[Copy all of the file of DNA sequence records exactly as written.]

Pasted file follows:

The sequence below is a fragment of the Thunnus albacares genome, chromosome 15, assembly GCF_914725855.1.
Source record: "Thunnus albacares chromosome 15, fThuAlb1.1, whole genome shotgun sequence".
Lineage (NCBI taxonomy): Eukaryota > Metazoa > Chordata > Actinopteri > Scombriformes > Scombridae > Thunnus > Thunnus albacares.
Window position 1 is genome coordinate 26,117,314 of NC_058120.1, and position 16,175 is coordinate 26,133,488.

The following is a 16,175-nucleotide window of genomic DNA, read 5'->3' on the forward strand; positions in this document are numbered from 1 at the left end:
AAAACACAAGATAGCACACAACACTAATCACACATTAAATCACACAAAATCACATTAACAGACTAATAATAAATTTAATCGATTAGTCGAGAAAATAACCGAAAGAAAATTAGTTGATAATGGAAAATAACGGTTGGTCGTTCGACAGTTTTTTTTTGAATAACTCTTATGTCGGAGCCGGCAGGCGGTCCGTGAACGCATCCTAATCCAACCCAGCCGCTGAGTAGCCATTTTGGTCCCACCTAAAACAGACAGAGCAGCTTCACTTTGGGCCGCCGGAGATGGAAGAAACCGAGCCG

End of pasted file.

The sequence below is a fragment of the Thunnus albacares genome, chromosome 15, assembly GCF_914725855.1.
Source record: "Thunnus albacares chromosome 15, fThuAlb1.1, whole genome shotgun sequence".
Lineage (NCBI taxonomy): Eukaryota > Metazoa > Chordata > Actinopteri > Scombriformes > Scombridae > Thunnus > Thunnus albacares.
Window position 1 is genome coordinate 26,117,314 of NC_058120.1, and position 16,175 is coordinate 26,133,488.

The following is a 16,175-nucleotide window of genomic DNA, read 5'->3' on the forward strand; positions in this document are numbered from 1 at the left end:
AAAACACAAGATAGCACACAACACTAATCACACATTAAATCACACAAAATCACATTAACAGACTAATAATAAATTTAATCGATTAGTCGAGAAAATAACCGAAAGAAAATTAGTTGATAATGGAAAATAACGGTTGGTCGTTCGACAGTTTTTTTTTGAATAACTCTTATGTCGGAGCCGGCAGGCGGTCCGTGAACGCATCCTAATCCAACCCAGCCGCTGAGTAGCCATTTTGGTCCCACCTAAAACAGACAGAGCAGCTTCACTTTGGGCCGCCGGAGATGGAAGAAACCGAGCCG